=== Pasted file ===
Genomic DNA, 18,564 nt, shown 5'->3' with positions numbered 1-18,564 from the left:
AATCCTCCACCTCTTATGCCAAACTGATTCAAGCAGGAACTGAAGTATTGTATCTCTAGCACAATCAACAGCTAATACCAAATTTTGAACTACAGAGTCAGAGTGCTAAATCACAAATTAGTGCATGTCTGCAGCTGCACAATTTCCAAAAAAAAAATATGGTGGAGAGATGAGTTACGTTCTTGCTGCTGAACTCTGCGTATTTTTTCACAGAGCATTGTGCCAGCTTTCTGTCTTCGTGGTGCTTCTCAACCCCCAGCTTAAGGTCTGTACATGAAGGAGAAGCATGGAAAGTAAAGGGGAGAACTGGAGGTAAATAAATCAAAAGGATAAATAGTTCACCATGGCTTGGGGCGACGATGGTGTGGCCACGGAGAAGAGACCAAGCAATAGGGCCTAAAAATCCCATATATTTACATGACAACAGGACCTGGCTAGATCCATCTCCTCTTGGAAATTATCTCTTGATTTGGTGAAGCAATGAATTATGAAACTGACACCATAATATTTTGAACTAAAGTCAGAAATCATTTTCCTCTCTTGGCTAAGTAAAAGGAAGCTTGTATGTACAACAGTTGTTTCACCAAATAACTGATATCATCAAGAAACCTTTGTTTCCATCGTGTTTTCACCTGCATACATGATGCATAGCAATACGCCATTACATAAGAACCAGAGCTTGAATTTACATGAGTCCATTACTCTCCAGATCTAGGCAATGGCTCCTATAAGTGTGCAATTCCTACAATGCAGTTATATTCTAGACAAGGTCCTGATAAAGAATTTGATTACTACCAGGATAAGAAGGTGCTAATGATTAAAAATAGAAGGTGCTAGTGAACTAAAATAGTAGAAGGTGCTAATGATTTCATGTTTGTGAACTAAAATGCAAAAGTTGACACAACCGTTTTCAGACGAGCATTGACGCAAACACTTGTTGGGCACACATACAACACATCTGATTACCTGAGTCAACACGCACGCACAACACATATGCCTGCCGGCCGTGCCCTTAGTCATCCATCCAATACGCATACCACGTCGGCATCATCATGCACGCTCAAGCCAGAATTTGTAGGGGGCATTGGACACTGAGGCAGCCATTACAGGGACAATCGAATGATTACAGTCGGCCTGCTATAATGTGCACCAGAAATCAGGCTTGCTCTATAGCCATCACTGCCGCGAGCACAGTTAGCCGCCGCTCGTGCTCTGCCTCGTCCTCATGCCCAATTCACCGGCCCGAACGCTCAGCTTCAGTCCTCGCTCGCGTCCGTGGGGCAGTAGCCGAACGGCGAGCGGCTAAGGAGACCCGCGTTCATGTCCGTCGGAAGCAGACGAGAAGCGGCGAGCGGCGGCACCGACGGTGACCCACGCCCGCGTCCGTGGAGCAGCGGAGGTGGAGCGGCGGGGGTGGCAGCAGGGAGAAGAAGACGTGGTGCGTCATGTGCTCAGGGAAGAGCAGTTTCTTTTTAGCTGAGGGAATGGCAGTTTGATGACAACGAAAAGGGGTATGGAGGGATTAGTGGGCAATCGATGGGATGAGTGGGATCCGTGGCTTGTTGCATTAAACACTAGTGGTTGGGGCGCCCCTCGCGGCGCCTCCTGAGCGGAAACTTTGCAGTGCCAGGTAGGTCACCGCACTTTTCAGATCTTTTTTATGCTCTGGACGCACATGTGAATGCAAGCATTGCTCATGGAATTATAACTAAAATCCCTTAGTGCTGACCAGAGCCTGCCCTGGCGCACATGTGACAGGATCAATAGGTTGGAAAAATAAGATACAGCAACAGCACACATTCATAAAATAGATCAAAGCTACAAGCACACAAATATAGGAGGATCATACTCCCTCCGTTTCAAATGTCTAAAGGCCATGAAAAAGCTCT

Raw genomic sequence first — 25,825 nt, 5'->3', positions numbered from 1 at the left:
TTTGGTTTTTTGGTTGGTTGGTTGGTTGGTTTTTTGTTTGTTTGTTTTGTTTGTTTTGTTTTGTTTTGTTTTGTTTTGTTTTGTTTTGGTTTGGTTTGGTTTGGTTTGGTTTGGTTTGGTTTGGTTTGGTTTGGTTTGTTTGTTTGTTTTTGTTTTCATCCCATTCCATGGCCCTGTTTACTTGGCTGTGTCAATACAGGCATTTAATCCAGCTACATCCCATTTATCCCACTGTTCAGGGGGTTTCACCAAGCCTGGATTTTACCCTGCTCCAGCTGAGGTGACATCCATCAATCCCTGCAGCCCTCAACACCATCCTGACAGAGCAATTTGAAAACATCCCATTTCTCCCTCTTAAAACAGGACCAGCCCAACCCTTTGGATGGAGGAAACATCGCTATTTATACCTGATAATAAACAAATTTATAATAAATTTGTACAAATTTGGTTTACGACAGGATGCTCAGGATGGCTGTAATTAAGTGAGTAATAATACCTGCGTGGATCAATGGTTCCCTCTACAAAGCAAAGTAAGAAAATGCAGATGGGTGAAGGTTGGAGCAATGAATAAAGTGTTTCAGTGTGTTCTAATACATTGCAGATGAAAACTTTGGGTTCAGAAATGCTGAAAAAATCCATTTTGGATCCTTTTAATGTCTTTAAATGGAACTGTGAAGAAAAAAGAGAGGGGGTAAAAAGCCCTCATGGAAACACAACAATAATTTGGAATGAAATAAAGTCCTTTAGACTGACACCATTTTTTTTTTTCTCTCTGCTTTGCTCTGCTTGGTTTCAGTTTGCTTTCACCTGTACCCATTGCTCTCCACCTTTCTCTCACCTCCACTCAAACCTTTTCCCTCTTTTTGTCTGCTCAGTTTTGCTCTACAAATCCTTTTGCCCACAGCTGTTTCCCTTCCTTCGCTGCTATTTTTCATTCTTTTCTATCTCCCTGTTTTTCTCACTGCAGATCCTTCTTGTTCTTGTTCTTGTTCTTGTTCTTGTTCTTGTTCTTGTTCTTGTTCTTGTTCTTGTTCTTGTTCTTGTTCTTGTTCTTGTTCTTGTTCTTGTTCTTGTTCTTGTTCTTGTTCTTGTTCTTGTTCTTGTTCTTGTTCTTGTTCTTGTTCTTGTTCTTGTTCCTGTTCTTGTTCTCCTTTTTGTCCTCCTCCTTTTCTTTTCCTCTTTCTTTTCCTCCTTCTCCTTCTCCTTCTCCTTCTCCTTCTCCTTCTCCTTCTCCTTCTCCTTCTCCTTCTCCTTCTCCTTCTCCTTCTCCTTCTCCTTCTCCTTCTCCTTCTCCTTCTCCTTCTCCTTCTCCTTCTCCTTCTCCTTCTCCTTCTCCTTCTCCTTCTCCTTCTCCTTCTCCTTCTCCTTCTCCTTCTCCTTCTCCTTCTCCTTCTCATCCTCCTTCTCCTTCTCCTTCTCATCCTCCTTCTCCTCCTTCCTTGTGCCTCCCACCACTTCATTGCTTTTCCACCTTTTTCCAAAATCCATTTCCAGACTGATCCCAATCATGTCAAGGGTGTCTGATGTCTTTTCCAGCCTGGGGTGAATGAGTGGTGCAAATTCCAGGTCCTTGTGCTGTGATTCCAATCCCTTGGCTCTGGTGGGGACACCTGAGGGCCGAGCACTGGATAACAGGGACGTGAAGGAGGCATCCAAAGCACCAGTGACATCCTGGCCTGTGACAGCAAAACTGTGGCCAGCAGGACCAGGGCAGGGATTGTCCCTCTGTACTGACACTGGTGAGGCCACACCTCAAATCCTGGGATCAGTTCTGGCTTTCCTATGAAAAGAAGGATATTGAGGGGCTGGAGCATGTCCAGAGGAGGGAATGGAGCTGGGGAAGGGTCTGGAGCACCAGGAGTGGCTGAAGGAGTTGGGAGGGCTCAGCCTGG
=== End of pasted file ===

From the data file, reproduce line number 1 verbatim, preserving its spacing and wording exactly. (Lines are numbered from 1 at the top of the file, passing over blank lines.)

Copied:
Genomic DNA, 18,564 nt, shown 5'->3' with positions numbered 1-18,564 from the left: